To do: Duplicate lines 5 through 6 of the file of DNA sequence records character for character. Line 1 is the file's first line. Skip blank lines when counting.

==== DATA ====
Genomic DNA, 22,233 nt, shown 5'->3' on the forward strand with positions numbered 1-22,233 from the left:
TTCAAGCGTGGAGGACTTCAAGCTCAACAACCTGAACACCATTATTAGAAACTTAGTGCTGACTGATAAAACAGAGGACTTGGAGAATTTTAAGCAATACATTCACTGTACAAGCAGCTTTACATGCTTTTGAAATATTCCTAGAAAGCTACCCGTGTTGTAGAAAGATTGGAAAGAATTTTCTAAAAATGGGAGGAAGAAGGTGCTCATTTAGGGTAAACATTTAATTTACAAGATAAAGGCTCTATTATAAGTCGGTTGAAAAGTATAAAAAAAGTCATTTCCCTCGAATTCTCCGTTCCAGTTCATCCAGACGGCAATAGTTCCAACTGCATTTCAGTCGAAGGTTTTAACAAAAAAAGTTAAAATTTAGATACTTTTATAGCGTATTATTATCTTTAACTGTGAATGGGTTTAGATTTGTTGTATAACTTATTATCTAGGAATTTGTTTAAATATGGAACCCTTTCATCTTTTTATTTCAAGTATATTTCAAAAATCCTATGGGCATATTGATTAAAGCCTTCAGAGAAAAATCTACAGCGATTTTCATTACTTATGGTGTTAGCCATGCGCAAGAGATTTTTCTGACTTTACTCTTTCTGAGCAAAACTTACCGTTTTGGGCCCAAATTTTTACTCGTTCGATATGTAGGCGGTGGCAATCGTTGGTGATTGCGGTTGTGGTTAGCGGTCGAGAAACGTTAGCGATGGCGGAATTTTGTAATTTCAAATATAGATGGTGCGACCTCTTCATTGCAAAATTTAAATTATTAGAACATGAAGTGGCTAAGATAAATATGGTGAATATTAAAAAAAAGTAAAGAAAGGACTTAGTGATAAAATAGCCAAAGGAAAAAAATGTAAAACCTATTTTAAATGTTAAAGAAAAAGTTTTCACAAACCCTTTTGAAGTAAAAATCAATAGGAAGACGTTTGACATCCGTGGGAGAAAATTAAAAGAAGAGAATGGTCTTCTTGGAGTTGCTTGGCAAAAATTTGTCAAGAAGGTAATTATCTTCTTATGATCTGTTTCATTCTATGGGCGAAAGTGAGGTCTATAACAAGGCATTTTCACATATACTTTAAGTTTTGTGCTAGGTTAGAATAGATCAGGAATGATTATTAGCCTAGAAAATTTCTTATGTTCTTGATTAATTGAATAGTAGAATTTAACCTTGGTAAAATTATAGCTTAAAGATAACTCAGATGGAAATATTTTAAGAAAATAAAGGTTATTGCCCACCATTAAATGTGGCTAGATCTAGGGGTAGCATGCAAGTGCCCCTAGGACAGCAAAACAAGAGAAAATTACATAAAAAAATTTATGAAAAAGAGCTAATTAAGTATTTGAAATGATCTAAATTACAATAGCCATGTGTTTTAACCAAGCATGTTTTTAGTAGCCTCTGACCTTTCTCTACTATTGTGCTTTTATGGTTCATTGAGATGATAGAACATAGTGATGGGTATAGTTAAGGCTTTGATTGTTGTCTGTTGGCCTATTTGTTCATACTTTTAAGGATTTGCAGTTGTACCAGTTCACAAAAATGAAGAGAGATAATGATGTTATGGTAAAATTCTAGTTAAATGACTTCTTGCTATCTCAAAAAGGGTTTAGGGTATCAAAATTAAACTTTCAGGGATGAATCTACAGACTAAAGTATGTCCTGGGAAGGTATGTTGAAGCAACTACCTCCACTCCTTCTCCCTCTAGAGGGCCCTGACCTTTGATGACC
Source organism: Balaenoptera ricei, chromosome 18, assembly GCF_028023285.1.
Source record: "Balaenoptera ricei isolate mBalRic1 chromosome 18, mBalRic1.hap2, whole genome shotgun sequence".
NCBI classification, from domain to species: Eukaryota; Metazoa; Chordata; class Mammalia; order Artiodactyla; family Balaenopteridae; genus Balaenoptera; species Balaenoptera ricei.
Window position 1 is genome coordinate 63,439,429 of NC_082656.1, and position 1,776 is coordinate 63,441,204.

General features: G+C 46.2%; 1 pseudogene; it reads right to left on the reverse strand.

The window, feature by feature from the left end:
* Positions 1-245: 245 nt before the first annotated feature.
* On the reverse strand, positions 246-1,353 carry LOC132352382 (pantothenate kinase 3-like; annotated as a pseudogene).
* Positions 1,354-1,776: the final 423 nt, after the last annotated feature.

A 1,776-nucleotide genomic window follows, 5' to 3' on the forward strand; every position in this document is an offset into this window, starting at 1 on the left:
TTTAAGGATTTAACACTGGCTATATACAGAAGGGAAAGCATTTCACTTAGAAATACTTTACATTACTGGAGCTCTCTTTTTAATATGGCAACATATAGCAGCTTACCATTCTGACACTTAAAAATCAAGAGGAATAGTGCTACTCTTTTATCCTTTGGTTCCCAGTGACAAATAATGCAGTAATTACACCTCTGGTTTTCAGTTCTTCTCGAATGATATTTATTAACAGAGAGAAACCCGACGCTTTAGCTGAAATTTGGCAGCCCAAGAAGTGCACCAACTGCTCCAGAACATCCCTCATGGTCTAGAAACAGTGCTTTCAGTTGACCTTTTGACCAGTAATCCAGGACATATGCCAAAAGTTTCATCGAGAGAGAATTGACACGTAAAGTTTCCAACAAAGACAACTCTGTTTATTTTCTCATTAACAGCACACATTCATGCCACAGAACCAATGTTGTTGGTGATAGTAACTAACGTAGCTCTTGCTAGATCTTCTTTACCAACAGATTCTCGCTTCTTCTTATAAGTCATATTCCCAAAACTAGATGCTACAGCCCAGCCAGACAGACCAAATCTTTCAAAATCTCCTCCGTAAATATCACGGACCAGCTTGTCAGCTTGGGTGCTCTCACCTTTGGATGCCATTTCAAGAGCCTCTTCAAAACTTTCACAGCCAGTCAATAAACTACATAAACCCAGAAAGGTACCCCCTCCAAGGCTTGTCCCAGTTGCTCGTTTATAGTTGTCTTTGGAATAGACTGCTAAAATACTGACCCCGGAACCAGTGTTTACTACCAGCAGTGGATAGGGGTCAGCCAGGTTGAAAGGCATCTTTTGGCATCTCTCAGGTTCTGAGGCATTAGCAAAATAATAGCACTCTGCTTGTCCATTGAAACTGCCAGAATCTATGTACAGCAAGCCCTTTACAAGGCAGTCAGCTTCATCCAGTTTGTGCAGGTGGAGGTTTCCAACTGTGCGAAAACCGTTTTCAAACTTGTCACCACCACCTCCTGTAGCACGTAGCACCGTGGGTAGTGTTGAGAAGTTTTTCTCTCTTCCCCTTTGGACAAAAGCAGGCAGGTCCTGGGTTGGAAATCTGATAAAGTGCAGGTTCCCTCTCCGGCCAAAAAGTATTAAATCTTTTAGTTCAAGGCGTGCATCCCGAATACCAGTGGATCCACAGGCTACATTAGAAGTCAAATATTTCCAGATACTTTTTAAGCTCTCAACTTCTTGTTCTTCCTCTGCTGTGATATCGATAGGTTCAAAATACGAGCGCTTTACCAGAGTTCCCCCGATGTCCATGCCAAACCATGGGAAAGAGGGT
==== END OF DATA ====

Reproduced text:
NCBI classification, from domain to species: Eukaryota; Metazoa; Chordata; class Mammalia; order Artiodactyla; family Balaenopteridae; genus Balaenoptera; species Balaenoptera ricei.
Window position 1 is genome coordinate 63,439,429 of NC_082656.1, and position 1,776 is coordinate 63,441,204.